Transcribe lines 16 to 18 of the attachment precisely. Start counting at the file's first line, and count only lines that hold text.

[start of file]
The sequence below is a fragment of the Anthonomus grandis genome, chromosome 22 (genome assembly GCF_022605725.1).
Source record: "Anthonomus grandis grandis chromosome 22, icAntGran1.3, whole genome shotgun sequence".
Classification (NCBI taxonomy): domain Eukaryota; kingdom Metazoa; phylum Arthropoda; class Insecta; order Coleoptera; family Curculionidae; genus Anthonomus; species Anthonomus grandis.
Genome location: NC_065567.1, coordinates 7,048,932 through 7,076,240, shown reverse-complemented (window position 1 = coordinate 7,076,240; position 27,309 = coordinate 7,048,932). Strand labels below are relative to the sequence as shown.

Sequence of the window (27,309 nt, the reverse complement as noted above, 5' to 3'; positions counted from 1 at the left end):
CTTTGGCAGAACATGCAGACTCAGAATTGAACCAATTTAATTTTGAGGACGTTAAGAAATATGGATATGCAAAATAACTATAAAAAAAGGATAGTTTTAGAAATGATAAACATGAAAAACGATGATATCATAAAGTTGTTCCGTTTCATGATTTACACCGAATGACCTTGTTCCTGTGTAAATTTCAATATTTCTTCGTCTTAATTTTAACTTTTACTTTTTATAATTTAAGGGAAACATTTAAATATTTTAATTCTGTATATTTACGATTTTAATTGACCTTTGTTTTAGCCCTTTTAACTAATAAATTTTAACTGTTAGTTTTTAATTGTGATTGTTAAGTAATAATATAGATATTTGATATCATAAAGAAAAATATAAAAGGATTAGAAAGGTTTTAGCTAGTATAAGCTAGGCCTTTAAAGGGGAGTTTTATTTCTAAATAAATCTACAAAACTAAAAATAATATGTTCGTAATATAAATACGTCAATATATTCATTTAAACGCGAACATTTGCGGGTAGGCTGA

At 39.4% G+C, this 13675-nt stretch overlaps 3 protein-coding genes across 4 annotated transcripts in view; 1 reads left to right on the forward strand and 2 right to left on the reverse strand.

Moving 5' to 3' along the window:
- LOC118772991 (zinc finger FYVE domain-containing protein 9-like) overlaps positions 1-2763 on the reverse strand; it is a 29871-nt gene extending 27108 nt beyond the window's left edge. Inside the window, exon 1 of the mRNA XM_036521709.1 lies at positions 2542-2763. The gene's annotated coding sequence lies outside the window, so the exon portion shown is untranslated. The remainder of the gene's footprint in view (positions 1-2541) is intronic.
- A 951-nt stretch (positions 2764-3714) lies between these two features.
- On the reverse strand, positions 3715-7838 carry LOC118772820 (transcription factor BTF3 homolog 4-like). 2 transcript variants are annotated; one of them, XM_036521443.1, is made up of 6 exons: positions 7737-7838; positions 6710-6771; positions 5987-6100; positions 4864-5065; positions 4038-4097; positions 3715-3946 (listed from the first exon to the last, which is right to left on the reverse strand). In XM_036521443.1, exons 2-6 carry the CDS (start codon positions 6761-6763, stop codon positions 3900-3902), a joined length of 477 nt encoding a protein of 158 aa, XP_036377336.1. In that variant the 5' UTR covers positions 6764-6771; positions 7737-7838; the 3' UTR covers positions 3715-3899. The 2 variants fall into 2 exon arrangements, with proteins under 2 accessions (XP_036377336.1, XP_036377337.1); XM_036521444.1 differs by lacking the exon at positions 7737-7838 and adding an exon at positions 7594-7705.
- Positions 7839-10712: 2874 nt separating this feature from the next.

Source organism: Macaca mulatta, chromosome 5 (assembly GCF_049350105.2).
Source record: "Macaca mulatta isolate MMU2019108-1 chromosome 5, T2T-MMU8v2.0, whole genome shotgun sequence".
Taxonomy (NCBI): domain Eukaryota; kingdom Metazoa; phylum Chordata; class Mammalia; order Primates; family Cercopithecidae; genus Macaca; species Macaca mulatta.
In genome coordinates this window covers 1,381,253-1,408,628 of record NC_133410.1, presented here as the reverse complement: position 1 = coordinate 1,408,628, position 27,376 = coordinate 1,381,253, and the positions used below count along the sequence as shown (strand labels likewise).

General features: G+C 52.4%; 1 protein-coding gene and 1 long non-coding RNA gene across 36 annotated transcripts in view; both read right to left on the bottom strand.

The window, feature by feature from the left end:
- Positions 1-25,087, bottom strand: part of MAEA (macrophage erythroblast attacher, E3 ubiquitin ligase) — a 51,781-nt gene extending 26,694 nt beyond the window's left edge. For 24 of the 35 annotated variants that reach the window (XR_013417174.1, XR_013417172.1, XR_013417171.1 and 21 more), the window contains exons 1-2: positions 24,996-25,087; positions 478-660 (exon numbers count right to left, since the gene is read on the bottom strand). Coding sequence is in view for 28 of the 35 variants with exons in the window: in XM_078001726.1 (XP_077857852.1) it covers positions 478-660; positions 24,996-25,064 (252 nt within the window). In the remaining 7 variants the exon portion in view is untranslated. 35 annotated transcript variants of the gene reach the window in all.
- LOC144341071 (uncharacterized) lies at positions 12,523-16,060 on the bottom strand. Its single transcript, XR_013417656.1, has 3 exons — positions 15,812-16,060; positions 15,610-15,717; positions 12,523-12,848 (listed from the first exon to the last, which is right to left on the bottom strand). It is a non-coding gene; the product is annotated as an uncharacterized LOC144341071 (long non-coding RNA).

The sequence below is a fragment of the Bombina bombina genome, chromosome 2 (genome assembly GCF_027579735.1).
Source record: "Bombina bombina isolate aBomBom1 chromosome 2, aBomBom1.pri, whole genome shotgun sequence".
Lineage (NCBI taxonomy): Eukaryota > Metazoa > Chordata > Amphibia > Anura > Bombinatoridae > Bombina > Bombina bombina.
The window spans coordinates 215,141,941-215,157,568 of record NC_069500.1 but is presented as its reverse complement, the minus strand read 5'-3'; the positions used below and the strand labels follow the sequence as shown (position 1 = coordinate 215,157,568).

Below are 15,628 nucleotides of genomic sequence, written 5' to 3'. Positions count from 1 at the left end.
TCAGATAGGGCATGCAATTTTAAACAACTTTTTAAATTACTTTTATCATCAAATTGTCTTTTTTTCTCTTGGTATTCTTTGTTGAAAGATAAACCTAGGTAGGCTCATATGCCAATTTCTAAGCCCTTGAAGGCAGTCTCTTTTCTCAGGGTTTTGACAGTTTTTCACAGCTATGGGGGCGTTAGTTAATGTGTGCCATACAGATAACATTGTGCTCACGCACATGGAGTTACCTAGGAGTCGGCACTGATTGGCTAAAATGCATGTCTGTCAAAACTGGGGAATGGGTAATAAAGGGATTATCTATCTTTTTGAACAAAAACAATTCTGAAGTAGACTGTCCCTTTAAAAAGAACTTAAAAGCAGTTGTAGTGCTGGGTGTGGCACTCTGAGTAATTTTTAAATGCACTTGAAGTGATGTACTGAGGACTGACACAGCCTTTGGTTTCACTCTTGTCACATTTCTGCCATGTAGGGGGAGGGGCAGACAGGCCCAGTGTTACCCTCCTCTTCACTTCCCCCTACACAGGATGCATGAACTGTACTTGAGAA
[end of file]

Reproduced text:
In genome coordinates this window covers 1,381,253-1,408,628 of record NC_133410.1, presented here as the reverse complement: position 1 = coordinate 1,408,628, position 27,376 = coordinate 1,381,253, and the positions used below count along the sequence as shown (strand labels likewise).

General features: G+C 52.4%; 1 protein-coding gene and 1 long non-coding RNA gene across 36 annotated transcripts in view; both read right to left on the bottom strand.

The window, feature by feature from the left end: